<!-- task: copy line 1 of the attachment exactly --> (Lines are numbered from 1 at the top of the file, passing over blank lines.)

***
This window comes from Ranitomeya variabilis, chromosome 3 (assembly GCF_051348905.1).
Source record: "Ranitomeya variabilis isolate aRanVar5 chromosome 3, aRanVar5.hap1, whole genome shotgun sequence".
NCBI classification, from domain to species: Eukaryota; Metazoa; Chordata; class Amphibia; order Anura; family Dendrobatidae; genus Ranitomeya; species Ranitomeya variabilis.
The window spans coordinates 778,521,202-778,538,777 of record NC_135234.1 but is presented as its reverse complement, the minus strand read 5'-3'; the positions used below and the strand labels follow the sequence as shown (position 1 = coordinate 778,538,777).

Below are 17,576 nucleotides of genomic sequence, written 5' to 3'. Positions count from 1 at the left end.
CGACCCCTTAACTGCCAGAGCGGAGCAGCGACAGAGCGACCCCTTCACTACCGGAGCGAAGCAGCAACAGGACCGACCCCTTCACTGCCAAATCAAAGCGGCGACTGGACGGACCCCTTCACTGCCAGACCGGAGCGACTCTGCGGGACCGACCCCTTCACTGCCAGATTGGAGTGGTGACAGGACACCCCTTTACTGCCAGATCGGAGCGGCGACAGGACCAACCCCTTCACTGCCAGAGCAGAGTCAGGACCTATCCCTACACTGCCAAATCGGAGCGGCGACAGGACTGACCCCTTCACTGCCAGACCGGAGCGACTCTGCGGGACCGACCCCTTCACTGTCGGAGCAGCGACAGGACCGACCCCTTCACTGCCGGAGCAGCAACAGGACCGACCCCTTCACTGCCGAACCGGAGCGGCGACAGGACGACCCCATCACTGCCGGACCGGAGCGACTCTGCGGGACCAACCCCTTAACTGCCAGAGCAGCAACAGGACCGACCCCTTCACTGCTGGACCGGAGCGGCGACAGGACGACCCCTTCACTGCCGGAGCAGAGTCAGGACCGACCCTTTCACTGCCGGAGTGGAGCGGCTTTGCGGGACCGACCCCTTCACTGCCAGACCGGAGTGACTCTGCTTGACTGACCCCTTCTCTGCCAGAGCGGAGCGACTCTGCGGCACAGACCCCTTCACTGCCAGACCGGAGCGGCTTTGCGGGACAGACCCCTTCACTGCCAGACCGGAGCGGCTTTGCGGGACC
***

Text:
This window comes from Ranitomeya variabilis, chromosome 3 (assembly GCF_051348905.1).